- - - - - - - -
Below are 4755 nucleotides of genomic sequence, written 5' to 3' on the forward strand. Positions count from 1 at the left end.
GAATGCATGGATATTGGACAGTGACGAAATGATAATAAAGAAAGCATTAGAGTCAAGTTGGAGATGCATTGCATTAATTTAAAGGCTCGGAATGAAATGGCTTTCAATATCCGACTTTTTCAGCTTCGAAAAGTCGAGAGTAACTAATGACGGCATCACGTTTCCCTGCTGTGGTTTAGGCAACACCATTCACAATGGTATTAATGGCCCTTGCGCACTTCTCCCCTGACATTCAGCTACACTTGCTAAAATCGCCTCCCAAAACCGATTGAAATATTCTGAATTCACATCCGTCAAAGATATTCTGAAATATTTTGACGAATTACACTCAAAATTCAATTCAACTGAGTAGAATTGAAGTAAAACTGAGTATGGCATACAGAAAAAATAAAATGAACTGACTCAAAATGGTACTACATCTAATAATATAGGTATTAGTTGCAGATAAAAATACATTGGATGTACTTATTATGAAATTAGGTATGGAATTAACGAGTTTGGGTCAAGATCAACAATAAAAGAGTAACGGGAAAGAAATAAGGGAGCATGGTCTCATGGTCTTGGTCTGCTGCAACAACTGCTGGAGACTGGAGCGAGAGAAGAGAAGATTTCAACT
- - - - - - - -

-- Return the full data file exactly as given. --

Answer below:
Below are 4755 nucleotides of genomic sequence, written 5' to 3' on the forward strand. Positions count from 1 at the left end.
GAATGCATGGATATTGGACAGTGACGAAATGATAATAAAGAAAGCATTAGAGTCAAGTTGGAGATGCATTGCATTAATTTAAAGGCTCGGAATGAAATGGCTTTCAATATCCGACTTTTTCAGCTTCGAAAAGTCGAGAGTAACTAATGACGGCATCACGTTTCCCTGCTGTGGTTTAGGCAACACCATTCACAATGGTATTAATGGCCCTTGCGCACTTCTCCCCTGACATTCAGCTACACTTGCTAAAATCGCCTCCCAAAACCGATTGAAATATTCTGAATTCACATCCGTCAAAGATATTCTGAAATATTTTGACGAATTACACTCAAAATTCAATTCAACTGAGTAGAATTGAAGTAAAACTGAGTATGGCATACAGAAAAAATAAAATGAACTGACTCAAAATGGTACTACATCTAATAATATAGGTATTAGTTGCAGATAAAAATACATTGGATGTACTTATTATGAAATTAGGTATGGAATTAACGAGTTTGGGTCAAGATCAACAATAAAAGAGTAACGGGAAAGAAATAAGGGAGCATGGTCTCATGGTCTTGGTCTGCTGCAACAACTGCTGGAGACTGGAGCGAGAGAAGAGAAGATTTCAACT